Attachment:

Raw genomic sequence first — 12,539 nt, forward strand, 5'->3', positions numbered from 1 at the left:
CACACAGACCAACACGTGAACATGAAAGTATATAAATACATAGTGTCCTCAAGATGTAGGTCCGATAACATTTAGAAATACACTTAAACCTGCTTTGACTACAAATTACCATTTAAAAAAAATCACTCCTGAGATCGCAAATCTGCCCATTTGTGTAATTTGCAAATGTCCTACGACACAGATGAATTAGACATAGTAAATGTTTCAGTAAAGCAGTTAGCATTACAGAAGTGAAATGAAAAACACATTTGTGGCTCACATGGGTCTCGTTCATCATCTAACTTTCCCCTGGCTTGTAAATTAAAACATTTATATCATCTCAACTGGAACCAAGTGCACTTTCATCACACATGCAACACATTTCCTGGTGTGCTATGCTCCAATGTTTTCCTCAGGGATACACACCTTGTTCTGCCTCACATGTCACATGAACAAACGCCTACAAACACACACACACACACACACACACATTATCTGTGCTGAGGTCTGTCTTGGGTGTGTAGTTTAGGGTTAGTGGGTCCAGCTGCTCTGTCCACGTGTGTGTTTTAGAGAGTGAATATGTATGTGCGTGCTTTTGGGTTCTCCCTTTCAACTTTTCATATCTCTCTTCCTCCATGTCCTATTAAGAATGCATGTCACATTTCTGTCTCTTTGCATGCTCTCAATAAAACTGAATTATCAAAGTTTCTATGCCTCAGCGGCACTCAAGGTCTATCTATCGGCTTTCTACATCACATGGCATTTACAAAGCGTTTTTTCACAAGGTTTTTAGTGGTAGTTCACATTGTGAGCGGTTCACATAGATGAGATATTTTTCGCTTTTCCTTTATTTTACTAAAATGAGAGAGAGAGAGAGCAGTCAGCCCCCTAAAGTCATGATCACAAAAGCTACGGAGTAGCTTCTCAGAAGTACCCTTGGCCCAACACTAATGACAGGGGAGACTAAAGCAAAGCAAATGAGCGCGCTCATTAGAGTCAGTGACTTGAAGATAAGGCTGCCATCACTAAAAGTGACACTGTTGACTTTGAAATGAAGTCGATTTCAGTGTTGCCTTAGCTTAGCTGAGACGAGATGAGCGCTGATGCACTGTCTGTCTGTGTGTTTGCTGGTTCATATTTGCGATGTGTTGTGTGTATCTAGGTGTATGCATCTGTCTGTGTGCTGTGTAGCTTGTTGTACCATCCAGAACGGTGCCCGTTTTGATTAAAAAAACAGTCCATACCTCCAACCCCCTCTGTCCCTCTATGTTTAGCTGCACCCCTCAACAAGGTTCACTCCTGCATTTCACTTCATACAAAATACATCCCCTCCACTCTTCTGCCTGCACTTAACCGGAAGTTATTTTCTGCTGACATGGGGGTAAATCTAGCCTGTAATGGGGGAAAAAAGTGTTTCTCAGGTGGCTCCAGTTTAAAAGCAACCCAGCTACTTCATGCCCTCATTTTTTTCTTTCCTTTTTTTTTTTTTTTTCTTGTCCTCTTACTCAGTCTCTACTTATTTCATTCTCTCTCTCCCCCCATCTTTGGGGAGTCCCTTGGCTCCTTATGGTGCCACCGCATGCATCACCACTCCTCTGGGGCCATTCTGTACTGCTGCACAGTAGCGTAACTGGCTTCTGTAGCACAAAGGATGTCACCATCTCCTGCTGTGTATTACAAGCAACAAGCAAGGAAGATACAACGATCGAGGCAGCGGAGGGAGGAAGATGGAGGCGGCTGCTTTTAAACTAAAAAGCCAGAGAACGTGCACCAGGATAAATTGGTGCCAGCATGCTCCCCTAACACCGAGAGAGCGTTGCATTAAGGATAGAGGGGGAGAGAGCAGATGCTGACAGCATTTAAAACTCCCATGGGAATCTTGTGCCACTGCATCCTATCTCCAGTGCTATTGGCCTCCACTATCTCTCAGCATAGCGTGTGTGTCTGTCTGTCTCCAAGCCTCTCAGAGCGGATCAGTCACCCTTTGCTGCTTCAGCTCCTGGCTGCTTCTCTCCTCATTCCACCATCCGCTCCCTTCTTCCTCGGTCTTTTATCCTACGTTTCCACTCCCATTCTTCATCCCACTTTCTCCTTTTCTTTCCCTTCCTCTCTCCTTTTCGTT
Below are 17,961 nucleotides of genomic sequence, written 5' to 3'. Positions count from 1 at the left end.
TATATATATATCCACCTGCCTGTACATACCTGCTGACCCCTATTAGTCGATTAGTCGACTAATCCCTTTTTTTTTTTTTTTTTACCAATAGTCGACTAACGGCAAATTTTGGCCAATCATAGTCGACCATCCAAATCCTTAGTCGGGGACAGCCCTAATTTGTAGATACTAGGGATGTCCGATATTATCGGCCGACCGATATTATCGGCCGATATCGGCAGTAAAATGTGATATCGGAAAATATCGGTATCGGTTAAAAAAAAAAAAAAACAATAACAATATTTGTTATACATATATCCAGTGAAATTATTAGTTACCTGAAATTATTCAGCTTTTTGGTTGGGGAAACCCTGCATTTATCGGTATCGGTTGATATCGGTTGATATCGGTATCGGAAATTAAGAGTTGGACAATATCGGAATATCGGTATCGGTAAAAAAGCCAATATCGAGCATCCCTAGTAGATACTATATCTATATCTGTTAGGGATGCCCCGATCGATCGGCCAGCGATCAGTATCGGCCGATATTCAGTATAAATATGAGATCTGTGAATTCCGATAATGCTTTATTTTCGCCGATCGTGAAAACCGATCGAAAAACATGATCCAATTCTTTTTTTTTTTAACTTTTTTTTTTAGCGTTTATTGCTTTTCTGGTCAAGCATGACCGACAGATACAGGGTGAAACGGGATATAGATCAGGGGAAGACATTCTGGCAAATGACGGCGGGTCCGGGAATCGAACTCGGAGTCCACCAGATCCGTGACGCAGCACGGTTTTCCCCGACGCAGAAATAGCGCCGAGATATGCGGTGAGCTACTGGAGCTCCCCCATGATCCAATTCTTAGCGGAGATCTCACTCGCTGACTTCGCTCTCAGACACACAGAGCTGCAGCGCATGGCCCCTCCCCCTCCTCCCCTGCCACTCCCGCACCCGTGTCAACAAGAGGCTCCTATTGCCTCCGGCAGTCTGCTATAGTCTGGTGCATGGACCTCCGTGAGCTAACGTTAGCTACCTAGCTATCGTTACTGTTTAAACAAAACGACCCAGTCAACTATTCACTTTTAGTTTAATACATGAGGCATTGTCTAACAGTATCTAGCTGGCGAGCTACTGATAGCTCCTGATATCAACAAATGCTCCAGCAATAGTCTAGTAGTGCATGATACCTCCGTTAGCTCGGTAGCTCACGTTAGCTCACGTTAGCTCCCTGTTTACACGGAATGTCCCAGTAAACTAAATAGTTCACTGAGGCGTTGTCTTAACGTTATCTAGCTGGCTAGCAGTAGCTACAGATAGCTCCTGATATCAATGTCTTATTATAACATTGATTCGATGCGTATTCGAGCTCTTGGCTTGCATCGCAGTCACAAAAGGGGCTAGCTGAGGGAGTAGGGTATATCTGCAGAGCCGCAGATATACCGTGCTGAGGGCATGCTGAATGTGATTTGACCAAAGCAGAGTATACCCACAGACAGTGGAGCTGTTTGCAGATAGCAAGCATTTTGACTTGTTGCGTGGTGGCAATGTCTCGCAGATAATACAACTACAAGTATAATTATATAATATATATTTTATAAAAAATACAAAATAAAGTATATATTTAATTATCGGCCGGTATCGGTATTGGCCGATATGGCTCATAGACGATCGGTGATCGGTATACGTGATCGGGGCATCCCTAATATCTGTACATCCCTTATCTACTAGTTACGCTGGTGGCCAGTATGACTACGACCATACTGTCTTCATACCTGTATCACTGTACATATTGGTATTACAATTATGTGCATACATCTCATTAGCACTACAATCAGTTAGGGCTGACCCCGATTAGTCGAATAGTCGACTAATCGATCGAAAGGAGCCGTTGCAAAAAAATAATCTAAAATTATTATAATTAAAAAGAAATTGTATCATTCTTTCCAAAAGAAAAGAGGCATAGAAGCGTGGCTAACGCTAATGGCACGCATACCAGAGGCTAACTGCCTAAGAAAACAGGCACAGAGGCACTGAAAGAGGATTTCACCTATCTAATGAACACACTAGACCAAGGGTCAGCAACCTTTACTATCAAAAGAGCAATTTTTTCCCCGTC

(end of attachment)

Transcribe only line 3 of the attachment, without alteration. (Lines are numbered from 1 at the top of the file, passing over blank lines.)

Below are 17,961 nucleotides of genomic sequence, written 5' to 3'. Positions count from 1 at the left end.